The horseshoe crab is an ancient creature.  Fossil records suggest it has been around for at least 400 million years.  Today there are four species left on the planet, the one found in the United States is Limulus polyphemus and it can be found along the east and Gulf coasts.  In recent years there has been a decline in this ancient creature across its range.  In Pensacola Bay, they were once common but, like seagrass and scallops, began to decline in the 1960s and 70s.  In recent years there seems to be more encounters with them.  The Florida Fish and Wildlife Conservation Commission, in partnership with Florida Sea Grant, has been conducting statewide surveys and tagging programs using community science volunteers.  The project is called The Florida Horseshoe Crab Watch.  However, to participate in this program you must know the location of their nesting beaches, and in Pensacola we have not done that yet.  So, our volunteers conduct Horseshoe Crab Searches to try and find such beaches.

Horseshoe crabs lay their eggs along the shoreline during the spring high tides of both the spring and fall seasons.  Nesting typically occurs very close to the time of high tide.  Over the past few years, we have been logging sightings of horseshoe crabs in the bay area.  From these reports we have defined nine beaches where encounters occur frequently and have set those up as transects to be surveyed by volunteers for nesting activity.  Those locations include:

  • Kees Bayou near Perdido Key
  • Park West on Pensacola Beach (2 transects here)
  • Little Sabine on Pensacola Beach (2 transects here)
  • Morgan Park on Pensacola Beach
  • “Baby Beach” on Pensacola Beach
  • Sharp Point on Pensacola Beach
  • Big Sabine on Pensacola Beach

The spring high tide occurs twice a month and the spring season runs from March through June.  Each high tide can occur more than one day during the spring high tide period (tidal range greater than 1.2 feet for our location) giving volunteers several days to survey their beaches.

For the 2023 Spring Season Florida Sea Grant trained 18 volunteers; 8 of those (44%) participated in a survey.  Four of the nine defined transect beaches were surveyed (44%).  Those included Park West (20 surveys), Little Sabine (17 surveys), Big Sabine (4 surveys), and Baby Beach (2 surveys).

Volunteers asked to survey beaches not part of the original nine, and five of those were surveyed.  Those included Navy Point (1 survey), Shoreline Park (2 surveys), Galvez Landing (30 surveys), and Gulf Breeze just north and east of the Chappie James Bridge (3 surveys).

Four members of the public who were not part of the team did report horseshoe crab encounters during the spring.  Mating pairs of horseshoe crabs were seen several times by locals near Baby Beach.  Molts were found by beach combers at Baby Beach and Park West.  And a biologist from Fish and Wildlife Research Institute, while floundering, witnessed our first nesting event!  This occurred near Ft. Pickens gate on the Sound side.  It occurred 12 hours AFTER the spring high tide.


LocationNo. of surveysMiles searchedNo. of encountersNotes
Navy Point11.50 



Little Sabine


North Beach

178.50This is a location where paired males and females have been found in the past.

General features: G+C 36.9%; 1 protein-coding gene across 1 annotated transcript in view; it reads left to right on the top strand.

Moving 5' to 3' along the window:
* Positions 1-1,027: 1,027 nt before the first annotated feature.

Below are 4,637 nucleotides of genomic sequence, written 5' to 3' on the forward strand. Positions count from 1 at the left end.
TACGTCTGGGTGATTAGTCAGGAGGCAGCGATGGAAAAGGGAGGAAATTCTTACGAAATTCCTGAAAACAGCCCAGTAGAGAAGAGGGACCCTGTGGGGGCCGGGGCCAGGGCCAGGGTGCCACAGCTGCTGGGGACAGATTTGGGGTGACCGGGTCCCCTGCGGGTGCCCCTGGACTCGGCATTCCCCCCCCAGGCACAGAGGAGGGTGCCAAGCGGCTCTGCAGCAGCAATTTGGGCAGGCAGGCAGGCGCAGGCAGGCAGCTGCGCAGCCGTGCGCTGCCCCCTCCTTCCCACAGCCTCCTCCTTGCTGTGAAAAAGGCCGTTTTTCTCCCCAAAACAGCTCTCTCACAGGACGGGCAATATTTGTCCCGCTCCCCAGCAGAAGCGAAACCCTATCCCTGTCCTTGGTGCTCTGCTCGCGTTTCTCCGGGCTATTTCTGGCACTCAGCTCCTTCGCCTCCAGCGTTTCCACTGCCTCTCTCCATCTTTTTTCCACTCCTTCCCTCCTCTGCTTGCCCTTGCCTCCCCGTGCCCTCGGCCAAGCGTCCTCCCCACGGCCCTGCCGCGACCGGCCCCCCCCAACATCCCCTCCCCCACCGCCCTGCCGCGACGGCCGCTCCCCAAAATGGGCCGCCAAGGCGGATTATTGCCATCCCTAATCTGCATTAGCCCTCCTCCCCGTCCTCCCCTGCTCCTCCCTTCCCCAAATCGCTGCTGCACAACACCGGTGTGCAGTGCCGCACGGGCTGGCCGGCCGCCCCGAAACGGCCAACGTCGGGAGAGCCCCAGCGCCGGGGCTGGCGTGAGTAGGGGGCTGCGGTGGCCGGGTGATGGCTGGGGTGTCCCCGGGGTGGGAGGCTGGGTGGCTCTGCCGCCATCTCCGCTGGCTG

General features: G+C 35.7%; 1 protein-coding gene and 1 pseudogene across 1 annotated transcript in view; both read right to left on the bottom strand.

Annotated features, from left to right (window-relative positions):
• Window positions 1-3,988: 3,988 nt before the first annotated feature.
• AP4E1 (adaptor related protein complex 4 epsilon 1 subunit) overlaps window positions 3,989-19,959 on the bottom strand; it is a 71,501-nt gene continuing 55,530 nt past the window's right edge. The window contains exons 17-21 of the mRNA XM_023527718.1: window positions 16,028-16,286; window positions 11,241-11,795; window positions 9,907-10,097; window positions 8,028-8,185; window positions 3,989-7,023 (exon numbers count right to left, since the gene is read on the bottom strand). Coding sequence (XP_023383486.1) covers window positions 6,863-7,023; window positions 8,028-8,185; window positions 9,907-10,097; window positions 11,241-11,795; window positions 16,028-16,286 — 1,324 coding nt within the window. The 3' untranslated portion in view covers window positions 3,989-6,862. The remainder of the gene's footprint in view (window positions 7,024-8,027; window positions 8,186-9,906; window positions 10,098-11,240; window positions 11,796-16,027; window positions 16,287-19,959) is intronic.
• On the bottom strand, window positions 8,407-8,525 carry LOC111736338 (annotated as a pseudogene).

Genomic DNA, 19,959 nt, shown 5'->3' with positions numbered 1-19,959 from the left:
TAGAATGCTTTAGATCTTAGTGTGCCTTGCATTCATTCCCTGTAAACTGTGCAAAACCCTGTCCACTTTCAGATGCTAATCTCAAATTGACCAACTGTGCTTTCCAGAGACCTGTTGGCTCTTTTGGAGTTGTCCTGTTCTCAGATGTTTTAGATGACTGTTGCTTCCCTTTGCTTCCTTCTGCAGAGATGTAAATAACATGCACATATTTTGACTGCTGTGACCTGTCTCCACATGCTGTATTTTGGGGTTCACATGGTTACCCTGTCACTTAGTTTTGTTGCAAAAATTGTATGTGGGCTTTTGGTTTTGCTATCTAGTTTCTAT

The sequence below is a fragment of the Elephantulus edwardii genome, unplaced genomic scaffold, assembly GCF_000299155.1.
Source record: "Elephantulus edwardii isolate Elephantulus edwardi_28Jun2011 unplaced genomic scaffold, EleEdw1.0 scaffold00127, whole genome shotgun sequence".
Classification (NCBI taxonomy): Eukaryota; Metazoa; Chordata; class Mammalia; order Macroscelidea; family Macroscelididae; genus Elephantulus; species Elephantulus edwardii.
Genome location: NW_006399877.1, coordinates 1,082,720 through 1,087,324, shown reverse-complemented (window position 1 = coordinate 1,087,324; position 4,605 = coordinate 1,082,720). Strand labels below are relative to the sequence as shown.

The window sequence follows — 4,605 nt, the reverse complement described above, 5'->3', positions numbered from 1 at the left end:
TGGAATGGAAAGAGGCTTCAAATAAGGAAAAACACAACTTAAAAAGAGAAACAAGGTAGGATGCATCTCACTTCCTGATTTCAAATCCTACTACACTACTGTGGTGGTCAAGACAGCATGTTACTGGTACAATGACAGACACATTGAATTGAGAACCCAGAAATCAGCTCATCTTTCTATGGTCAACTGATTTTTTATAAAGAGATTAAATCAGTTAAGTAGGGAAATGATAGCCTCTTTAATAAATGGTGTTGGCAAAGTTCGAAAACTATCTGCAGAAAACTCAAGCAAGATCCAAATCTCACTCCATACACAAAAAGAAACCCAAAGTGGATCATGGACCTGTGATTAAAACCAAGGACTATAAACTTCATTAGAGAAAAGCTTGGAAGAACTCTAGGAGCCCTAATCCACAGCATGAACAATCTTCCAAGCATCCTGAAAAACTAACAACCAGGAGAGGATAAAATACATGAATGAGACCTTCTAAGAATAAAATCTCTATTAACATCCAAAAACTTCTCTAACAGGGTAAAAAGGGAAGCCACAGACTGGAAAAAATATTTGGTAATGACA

Park West


West walk

2017.021st nesting event reported here.
Baby Beach20.62Local swimmer reported several just offshore more than once.
Shoreline Park22.72Molts



Galvez Landing303.00 



Big Sabine



44.82Many live HCs and molts have been found here.
North shore of Gulf Breeze30.93Numerous molts are found on this beach and encounters are frequent.
TOTAL7939.121HCs encountered 24% of the survey time. 

Beaches that were not survey this spring:

  • Kees Bayou
  • Park West – east walk
  • Little Sabine – south
  • Morgan Park
  • Sharp Point

Eight trained volunteers conducted 79 surveys at eight different transects covering almost 40 miles.

21 horseshoe crab encounters occurred.  These included live HCs and/or their molts.

The north shore of Gulf Breeze had NUMEROUS molts suggesting nesting may be occurring somewhere nearby, but those locations where not discovered.

NUMEROUS reports came from the Baby Beach area on Pensacola Beach.  One volunteer followed them as they headed east and found most of the beach between Baby Beach and Portofino was armored (seawall or riprap) replacing potential nesting beach habitat for the HCs.

The FWRI biologist who witnessed the nesting event at Park West (closer to Ft. Pickens gate) indicated that there were 8-9 pairs on the beach around 10:30pm.  This was 12 hours AFTER the spring high tide for the day.  Suggesting that they may prefer nesting under the cover of darkness.  The team discussed nighttime surveys, however, due to safety issues, and that they were not supported by FWC nor the University of Florida, evening surveys were not conducted.  Discussion on this topic will be had by the team before we begin our fall surveys.

We will not begin the full tagging program until we witness nesting occurring more than once in a season.

The fall nesting season is approaching.  This will run from October through December.  If you are interested in volunteering contact Rick O’Connor at the Escambia County Extension Office (850-475-5230 ext.1111,

by Rick O’Connor

Source: UF/IFAS Pest Alert

Note: All images and contents are the property of UF/IFAS.

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